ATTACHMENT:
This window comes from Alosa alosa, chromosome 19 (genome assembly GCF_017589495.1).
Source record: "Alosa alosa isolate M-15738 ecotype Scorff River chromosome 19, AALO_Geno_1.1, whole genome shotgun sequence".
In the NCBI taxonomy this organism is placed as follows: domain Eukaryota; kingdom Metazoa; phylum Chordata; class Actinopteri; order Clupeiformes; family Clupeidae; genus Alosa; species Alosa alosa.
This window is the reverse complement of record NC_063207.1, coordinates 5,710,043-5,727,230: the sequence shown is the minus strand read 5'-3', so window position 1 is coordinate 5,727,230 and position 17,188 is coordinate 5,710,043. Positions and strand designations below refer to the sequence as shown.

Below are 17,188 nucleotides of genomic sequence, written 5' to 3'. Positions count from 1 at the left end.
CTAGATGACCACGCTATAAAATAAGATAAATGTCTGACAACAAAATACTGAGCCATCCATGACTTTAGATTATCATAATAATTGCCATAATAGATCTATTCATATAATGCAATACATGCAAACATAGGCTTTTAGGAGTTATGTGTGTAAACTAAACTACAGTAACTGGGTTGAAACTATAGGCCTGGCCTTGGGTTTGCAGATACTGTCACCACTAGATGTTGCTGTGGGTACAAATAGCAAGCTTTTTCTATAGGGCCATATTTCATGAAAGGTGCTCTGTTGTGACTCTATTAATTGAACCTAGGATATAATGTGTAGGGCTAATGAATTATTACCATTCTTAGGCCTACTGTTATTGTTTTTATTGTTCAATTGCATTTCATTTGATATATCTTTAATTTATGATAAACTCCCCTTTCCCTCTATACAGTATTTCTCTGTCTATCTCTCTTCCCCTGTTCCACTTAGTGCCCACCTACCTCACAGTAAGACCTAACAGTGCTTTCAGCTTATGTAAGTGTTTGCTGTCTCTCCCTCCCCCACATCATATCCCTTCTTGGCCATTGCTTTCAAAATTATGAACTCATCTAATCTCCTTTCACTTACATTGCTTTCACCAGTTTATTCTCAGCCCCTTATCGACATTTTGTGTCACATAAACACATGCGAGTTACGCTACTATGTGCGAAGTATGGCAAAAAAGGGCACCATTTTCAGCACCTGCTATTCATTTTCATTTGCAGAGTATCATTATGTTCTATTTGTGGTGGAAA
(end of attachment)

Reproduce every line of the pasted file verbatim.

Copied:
This window comes from Alosa alosa, chromosome 19 (genome assembly GCF_017589495.1).
Source record: "Alosa alosa isolate M-15738 ecotype Scorff River chromosome 19, AALO_Geno_1.1, whole genome shotgun sequence".
In the NCBI taxonomy this organism is placed as follows: domain Eukaryota; kingdom Metazoa; phylum Chordata; class Actinopteri; order Clupeiformes; family Clupeidae; genus Alosa; species Alosa alosa.
This window is the reverse complement of record NC_063207.1, coordinates 5,710,043-5,727,230: the sequence shown is the minus strand read 5'-3', so window position 1 is coordinate 5,727,230 and position 17,188 is coordinate 5,710,043. Positions and strand designations below refer to the sequence as shown.

Below are 17,188 nucleotides of genomic sequence, written 5' to 3'. Positions count from 1 at the left end.
CTAGATGACCACGCTATAAAATAAGATAAATGTCTGACAACAAAATACTGAGCCATCCATGACTTTAGATTATCATAATAATTGCCATAATAGATCTATTCATATAATGCAATACATGCAAACATAGGCTTTTAGGAGTTATGTGTGTAAACTAAACTACAGTAACTGGGTTGAAACTATAGGCCTGGCCTTGGGTTTGCAGATACTGTCACCACTAGATGTTGCTGTGGGTACAAATAGCAAGCTTTTTCTATAGGGCCATATTTCATGAAAGGTGCTCTGTTGTGACTCTATTAATTGAACCTAGGATATAATGTGTAGGGCTAATGAATTATTACCATTCTTAGGCCTACTGTTATTGTTTTTATTGTTCAATTGCATTTCATTTGATATATCTTTAATTTATGATAAACTCCCCTTTCCCTCTATACAGTATTTCTCTGTCTATCTCTCTTCCCCTGTTCCACTTAGTGCCCACCTACCTCACAGTAAGACCTAACAGTGCTTTCAGCTTATGTAAGTGTTTGCTGTCTCTCCCTCCCCCACATCATATCCCTTCTTGGCCATTGCTTTCAAAATTATGAACTCATCTAATCTCCTTTCACTTACATTGCTTTCACCAGTTTATTCTCAGCCCCTTATCGACATTTTGTGTCACATAAACACATGCGAGTTACGCTACTATGTGCGAAGTATGGCAAAAAAGGGCACCATTTTCAGCACCTGCTATTCATTTTCATTTGCAGAGTATCATTATGTTCTATTTGTGGTGGAAA